Tourist fined £900 for disturbing walrus in Norway

It is believed the tourist got too close to the animal in an effort to take a photo of the animal when they

Tom Watling
Sunday 28 April 2024 07:12 BST
Freya the walrus immortalised in bronze statue in Oslo fjord

A tourist has been fined £900 for getting too close to a walrus in Norway.

Members of the public alerted the local authorities in the Norwegian Arctic archipelago of Svalbard after they saw a man going onto an ice floe to approach the animal. It is thought he was trying to get a photo of the animal.

The tourist from Poland is seen standing too close to the walrus
The tourist from Poland is seen standing too close to the walrus (The Governor of Svalbard)

Under local law, it is illegal to cause unnecessary disturbance to wildlife in Svalberg, which lies halfway between the northern coast of mainland Norway and the North Pole.

The Svalbard Environment Act protects against disturbing polar bears, seals, whales, reindeer and arctic foxes, as well as walruses.

The man, believed to be from Poland, was taken to the governor’s office after the incident and fined 12,500 Norwegian Kroner, roughly equivalent to £900.

“The governor encourages everyone to keep a good distance from walruses so that they are not disturbed and so that no danger to people occurs,” the governor’s office said in a statement.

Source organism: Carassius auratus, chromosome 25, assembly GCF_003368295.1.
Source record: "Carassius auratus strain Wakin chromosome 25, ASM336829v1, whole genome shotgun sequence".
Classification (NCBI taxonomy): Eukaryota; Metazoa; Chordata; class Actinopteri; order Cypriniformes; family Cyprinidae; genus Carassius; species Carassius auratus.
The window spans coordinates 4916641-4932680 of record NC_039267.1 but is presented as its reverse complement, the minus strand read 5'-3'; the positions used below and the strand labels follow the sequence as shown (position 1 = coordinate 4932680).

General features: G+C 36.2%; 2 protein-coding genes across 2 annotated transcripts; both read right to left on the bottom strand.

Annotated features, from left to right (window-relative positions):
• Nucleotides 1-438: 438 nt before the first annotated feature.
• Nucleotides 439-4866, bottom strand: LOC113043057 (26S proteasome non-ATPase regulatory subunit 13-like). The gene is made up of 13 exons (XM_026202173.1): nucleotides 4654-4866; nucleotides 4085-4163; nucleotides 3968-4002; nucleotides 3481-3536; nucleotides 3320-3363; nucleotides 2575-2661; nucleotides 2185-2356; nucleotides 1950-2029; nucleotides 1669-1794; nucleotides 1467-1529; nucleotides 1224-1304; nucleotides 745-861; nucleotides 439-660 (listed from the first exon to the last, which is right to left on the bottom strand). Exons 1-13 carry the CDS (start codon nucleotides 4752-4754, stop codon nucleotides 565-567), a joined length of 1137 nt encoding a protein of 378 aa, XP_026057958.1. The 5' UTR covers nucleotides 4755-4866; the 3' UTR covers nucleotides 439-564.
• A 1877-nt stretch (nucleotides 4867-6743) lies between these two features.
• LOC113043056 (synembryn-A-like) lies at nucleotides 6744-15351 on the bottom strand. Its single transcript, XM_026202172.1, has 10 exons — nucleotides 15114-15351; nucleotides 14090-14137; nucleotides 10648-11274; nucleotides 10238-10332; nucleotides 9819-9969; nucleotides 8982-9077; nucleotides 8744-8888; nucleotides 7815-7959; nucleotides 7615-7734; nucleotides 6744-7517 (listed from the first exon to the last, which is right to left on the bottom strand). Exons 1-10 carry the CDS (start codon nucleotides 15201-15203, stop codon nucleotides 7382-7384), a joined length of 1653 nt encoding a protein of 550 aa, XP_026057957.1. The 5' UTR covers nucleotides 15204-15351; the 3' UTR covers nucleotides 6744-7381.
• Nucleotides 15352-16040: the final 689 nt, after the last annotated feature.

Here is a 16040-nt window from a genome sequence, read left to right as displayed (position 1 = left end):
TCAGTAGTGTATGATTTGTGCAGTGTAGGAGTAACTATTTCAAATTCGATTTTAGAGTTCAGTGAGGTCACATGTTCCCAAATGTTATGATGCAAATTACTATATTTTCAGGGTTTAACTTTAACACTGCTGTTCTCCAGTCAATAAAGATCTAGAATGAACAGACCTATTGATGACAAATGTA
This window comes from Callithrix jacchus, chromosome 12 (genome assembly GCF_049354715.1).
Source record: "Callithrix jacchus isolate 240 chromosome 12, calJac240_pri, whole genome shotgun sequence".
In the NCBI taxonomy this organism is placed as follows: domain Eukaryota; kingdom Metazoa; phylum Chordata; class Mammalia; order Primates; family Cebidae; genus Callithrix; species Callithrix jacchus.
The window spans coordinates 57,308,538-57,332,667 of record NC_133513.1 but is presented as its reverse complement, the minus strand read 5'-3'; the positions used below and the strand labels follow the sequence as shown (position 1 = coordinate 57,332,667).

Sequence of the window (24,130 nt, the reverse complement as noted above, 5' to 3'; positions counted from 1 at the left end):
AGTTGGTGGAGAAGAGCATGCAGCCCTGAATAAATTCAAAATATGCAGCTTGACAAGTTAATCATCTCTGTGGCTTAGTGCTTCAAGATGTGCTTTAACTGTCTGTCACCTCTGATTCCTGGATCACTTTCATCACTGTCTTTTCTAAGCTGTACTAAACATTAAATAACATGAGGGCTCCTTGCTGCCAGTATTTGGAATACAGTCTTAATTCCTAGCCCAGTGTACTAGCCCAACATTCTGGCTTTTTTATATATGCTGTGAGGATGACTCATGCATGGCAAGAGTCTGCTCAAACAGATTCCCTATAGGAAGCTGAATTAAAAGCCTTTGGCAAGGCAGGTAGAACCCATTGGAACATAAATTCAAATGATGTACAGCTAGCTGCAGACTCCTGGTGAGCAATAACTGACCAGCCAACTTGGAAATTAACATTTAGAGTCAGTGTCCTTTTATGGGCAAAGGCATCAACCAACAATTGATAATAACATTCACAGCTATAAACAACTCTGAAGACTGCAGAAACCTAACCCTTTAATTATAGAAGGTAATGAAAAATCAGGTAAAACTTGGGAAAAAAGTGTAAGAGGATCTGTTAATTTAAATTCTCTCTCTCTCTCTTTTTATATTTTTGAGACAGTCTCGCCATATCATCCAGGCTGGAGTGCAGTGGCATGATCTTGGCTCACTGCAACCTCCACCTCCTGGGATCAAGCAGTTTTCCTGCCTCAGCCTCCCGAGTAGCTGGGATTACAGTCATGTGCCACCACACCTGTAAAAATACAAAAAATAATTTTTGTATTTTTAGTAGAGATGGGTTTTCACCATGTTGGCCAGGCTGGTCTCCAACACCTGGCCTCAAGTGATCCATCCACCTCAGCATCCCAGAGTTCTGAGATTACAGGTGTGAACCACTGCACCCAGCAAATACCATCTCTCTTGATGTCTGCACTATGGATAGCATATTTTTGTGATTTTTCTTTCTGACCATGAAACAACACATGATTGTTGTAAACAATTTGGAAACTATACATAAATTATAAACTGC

Police prosecutor Magnus Rindal Fredriksen said the incident happened “very close to Longyearbyen, at the bottom of the fjord”. He said the tourist had arrived in the area on the same day.

Walruses in Svalbard became protected in 1952 after heavy commercial exploitation over the previous three centuries had reduced the local population to just a few hundred.

Since the measures were introduced, the population of walruses has grown steadily but it remains on the Norwegian National Red List.

The Norwegian government has announced tougher regulations over concerns with the impact of tourism and climate change due to come into place next year. They include a ban on getting within 150 metres of a walrus. Other measures include a cap on cruise ships and designated landing sites.

Svalbard is popular with tourists during spring and summer as the sun doesn’t set at night in the high Arctic during what is known as “midnight sun”.

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